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Smoke Trails 5 (June 2006)
by Roger Simmonds

Reprinted from SAM 35 Speaks, June 2006

Delta winged aircraft, both models and full-size prototypes, have been discussed several times before in these columns, and rude remarks have been made about unintelligently designed ‘T-tailed deltas’ like the Gloster Javelin and the Dartex (the 1955 duration model), where the horizontal surfaces can all too easily be blanked off by the mainplane and some peculiar flying characteristics result.

However, as Fozard (right) wrote in the 1953 Aeromodeller Annual (pp. 110 ff.), the ‘double delta,’ where the horizontal surface is before the main surface, as in the long gestated Tyfoon Europhighter, is a practical configuration with advantages over a pure ‘Lippisch’ delta in terms of manoeuvrability and low-speed handling. The planform predates 1953: in fact, it is a lot, lot, older than anyone might have thought.

I have visions of one of our early ancestors, Homo habilis, (Handyman) having evolved (if that is the right word) into Homo aeromodellerisii, struggling to get his latest Archaeopteryx replica to fly more than a few yards before crashing into the savannah. Though this would of course have won him full scale flying points for verisimilitude to the real thing, he must have cast an envious eye to where his Homo erectus cousins were having such fun slope soaring pterodactyls over the Olduvai hills, and been tempted to try something completely different.

Other columns:
No 1
No 2
No 3
No 4
No 5 No 6
No 7
No 8 No 9 No 10 No 11 No 12 No 13
The (Jet)X Files
The Smoky Addiction

J W Fozard

J W Fozard with his Free Flight Canard Delta “at a late stage of construction”
- Aeromodeller Annual, 1953 (p. 114)
If so, nature was on hand to provide inspiration, and he could have done a lot worse than copy this newly discovered example of intelligent design, a gliding lizard. The ‘plan’ (right) was published, not in the X-list, but in a recent scientific magazine. It is of some antiquity (200 million years or so) – well before the SAM cut-off date.

There is no suggestion that Sharovipteryx mirabilis could have gone supersonic: the article merely comments that the foreplane would have allowed it to perform shallower glides, and its landings without this would have been ‘fast and potentially hazardous’. As can be seen, it had a very futuristic shape, and, given a few feet of primeval latex, Homo bageisimi might have done very well with this indeed. Who knows, with a couple of Bombardier beetles strapped on its back it could have achieved the first reaction-propelled flight ever. And by a good few million years.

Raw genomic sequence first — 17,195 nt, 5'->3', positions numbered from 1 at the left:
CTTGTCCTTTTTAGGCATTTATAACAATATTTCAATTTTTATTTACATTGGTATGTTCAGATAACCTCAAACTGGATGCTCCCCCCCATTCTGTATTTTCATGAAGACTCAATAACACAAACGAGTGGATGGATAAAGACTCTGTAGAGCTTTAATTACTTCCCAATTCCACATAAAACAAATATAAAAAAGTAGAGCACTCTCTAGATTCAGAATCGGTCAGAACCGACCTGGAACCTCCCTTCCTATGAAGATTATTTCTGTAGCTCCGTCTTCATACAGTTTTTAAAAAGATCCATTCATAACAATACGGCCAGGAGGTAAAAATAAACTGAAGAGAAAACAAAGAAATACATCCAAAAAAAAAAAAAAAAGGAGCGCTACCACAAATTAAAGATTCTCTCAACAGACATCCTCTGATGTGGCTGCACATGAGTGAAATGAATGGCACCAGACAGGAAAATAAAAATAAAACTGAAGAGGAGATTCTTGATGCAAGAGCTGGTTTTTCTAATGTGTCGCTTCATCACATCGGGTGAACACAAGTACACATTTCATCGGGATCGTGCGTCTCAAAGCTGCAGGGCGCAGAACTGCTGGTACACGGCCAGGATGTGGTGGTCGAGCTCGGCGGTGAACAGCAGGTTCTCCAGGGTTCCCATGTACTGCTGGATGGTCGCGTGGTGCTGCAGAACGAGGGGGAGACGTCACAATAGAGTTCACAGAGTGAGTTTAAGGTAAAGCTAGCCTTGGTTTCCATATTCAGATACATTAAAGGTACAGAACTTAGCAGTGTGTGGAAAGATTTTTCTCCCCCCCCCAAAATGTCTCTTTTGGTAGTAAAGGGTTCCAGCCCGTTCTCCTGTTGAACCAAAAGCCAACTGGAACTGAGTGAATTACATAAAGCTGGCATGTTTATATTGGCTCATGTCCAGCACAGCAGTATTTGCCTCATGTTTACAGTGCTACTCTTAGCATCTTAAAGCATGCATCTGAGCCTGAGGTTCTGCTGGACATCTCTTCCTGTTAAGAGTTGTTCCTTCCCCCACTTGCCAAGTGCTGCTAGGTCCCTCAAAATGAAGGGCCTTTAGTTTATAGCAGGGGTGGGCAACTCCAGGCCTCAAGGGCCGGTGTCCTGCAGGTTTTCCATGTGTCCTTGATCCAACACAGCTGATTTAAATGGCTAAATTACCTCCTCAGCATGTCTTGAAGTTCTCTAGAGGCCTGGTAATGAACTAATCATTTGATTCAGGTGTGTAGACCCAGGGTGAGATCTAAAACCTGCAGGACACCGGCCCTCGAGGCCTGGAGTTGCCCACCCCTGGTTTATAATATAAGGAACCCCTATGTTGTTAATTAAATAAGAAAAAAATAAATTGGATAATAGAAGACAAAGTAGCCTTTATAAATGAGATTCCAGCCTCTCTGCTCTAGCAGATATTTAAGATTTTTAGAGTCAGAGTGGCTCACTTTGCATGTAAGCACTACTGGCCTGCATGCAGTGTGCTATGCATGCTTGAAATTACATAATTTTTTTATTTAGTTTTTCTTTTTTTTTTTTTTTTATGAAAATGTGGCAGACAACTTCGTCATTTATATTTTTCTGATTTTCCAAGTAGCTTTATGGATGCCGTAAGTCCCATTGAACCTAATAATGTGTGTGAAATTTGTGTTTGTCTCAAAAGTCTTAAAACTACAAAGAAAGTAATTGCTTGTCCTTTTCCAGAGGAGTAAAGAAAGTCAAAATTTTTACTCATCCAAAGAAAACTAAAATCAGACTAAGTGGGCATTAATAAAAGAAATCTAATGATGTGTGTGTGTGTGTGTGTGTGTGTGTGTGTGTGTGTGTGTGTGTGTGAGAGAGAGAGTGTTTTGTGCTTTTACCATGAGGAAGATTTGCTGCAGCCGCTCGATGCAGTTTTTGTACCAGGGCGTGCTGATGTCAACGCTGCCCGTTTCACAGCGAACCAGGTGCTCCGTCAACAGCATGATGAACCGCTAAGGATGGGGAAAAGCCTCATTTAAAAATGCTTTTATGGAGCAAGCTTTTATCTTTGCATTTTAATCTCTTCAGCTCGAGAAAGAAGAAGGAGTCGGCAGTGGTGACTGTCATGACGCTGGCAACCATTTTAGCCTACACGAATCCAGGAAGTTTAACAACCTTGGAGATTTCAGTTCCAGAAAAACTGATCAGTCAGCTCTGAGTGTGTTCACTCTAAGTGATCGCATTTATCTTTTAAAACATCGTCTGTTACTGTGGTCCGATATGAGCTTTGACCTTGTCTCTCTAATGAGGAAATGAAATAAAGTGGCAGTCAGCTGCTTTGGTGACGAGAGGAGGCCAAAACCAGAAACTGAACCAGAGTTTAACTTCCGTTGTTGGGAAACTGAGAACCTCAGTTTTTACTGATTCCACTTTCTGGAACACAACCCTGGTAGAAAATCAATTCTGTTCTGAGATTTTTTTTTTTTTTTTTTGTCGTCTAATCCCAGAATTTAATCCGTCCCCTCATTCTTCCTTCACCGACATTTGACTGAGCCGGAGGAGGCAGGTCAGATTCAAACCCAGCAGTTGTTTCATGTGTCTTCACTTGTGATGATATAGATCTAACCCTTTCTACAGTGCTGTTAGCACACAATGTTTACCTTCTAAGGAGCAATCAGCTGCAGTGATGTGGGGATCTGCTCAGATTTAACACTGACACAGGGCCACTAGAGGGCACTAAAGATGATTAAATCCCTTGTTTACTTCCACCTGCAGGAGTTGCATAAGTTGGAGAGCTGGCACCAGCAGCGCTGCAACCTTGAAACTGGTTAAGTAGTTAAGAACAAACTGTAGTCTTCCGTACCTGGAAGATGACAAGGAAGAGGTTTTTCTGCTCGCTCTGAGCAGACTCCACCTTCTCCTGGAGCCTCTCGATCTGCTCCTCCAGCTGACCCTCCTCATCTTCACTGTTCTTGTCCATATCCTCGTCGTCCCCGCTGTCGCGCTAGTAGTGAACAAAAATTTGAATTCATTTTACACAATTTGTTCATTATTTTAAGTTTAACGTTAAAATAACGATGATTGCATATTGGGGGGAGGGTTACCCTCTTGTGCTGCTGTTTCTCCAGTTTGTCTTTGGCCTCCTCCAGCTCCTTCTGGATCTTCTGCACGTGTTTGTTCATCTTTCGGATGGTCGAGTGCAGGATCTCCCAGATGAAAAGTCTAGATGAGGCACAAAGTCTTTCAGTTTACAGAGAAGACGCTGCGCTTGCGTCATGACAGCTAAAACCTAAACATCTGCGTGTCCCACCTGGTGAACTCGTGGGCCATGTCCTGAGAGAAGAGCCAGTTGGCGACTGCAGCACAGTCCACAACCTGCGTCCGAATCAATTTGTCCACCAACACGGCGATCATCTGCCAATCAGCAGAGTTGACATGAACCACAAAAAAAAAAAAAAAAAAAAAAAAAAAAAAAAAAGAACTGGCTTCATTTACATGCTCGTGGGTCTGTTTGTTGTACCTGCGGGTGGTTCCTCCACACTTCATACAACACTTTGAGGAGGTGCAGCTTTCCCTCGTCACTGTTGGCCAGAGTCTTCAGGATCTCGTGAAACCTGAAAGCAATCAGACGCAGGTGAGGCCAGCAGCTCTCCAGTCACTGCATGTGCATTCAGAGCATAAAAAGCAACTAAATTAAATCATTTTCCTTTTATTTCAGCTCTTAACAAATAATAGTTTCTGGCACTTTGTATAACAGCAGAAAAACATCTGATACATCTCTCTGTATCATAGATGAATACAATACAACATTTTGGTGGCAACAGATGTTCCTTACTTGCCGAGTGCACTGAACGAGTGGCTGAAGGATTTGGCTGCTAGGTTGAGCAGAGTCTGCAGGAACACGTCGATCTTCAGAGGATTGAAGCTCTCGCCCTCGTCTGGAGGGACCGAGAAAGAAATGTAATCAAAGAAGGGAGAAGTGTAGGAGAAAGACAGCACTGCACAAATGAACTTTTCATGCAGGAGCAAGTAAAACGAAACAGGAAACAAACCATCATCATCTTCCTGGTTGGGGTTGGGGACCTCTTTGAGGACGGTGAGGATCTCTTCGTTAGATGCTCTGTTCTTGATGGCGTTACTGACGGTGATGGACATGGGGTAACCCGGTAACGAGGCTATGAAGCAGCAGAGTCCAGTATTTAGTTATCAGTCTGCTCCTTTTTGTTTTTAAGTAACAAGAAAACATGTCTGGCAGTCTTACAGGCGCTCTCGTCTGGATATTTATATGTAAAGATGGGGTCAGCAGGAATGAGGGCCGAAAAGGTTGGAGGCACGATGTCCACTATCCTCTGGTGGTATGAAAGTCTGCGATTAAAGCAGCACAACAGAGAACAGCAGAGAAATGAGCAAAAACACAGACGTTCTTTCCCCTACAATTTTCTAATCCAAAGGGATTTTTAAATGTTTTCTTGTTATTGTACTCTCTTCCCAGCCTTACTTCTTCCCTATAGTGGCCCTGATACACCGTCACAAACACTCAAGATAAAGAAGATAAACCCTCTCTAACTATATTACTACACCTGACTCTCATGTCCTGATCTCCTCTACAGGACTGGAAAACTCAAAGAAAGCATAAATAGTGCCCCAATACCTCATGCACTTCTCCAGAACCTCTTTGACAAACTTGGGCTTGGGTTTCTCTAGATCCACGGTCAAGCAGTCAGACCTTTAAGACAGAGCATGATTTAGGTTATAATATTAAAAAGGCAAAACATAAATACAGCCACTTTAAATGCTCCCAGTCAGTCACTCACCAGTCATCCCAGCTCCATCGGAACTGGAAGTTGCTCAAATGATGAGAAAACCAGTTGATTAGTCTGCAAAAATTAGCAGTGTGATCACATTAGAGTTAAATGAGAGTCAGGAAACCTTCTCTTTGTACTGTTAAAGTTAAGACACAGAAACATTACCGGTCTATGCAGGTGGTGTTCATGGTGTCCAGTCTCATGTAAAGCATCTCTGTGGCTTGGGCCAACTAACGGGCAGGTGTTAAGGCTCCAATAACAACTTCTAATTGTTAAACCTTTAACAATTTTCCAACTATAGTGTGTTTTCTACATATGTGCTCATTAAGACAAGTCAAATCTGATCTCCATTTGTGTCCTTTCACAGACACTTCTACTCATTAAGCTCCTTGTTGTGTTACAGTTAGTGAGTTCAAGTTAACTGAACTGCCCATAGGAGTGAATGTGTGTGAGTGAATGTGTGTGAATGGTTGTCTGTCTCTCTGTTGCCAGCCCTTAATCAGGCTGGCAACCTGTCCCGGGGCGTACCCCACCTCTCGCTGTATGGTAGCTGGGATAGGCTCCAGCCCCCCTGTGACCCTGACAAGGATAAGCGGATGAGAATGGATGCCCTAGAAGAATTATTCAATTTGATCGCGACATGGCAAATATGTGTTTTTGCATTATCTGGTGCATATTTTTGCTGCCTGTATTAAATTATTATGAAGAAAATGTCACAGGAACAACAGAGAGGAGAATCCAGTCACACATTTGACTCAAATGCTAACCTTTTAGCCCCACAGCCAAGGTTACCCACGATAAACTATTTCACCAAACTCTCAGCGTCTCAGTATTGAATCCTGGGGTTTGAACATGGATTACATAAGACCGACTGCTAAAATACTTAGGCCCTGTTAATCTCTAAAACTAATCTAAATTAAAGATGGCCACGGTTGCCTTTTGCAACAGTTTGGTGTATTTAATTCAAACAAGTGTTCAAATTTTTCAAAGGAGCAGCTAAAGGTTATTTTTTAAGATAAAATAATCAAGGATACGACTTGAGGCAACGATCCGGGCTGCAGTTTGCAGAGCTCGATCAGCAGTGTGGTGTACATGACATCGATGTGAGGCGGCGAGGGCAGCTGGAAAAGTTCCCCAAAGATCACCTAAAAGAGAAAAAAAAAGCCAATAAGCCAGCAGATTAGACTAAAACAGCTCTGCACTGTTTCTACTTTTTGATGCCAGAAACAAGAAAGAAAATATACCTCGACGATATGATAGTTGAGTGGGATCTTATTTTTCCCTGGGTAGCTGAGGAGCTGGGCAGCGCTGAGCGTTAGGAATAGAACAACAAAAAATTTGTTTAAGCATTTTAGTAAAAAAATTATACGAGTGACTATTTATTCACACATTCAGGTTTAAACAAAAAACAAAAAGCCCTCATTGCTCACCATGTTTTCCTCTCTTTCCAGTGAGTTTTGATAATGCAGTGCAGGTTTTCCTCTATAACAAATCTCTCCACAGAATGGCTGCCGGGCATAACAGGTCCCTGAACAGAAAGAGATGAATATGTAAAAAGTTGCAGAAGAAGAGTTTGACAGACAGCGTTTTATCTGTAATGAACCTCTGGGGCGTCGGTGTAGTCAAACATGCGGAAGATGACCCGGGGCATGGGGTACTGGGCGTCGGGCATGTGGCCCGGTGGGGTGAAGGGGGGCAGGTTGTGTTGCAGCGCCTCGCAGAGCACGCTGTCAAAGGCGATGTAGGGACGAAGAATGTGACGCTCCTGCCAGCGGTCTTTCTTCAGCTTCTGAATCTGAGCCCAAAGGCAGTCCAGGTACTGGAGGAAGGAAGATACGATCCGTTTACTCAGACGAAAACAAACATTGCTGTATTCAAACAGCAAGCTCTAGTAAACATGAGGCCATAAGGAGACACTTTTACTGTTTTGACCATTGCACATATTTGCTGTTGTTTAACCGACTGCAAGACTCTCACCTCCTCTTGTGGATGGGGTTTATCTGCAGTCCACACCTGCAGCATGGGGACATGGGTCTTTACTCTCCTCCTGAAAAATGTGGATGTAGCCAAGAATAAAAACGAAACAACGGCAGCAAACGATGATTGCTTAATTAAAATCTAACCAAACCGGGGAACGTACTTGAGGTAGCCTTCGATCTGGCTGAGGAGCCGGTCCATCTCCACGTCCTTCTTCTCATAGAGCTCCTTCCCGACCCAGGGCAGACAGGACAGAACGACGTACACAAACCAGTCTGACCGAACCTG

S. mirabilis

S. mirabilis (225,000,000 BC).
- New Scientist, 4 April 2006

The double delta planform is perfect for stable flight but, at about 5" wingspan, it will need some scaling up for Rapier L-1
The above piece of Pylonius-esque nonsense reminds me that duration models have been somewhat ignored of late, so I hope to redress the balance a little this month. First, Dick Twomey has sent this photo (right) of his latest project, which is named, in deference to his earlier Stiletto, ‘Swordsman’. Dick says he has since removed the cardboard tube for the motor, but that it hasn’t yet flown. Apart from the nasty plastic tail, this is a nice tissue-covered traditional build, and I hope Dick will draw up CAD plans for us on his new computer.

Secondly, Laurence Marks, whose Boulton Paul P.111A was featured a couple of months ago, has provided a CAD plan and some details and of his latest Rapier powered duration designs:

My most successful models have been an R20 and my Phoenix 2 R30. The R20 flew incredibly well, […] and eventually disappeared into the distance towards Witney. Should have fitted a D/T! The R30 is a pretty traditional model, designed to look a bit like a glider from the fifties. It flies well – I got a second and third in the last couple of Dreaming Spires meetings – but it is too big. For this year, I am building an 85% version, which should make the climb more lively (a good climb seems to be the key to winning at Port Meadow, as there is some really strange air). I’m also reducing the dihedral to improve the turn. If anyone wants a plan (full size or 85%) then let me know.

Marks' Phoenix
- Laurence Marks

Laurence adds that though Charlie Newman and Chris Strachan consistently manage the 90-120 sec max, “R30s lack the consistency of other FF competition classes, and flights of around a minute keep one at the sharp end of the table”.

And thirdly, a French analogue of the Fizzel Fazzel. Pierre Claudy listed the ‘Planojet’ in his brief aeromodelling biography last month. This one was new to me, and, I suspect, to most readers, so here is a plan o’ the Planojet, tracked down by that arch-chasseur of French Jetex designs, John Miller Crawford.

  Twomey's Swordsman

Dick Twomey’s Swordsman (2006)
- Dick Twomey

Built-up wing with undercambered section, Depron tailplane, 21" wingspan, 44 g all up weight with Rapier L-4

Marks' Phoenix

Laurence Marks’ Phoenix 285 (2003)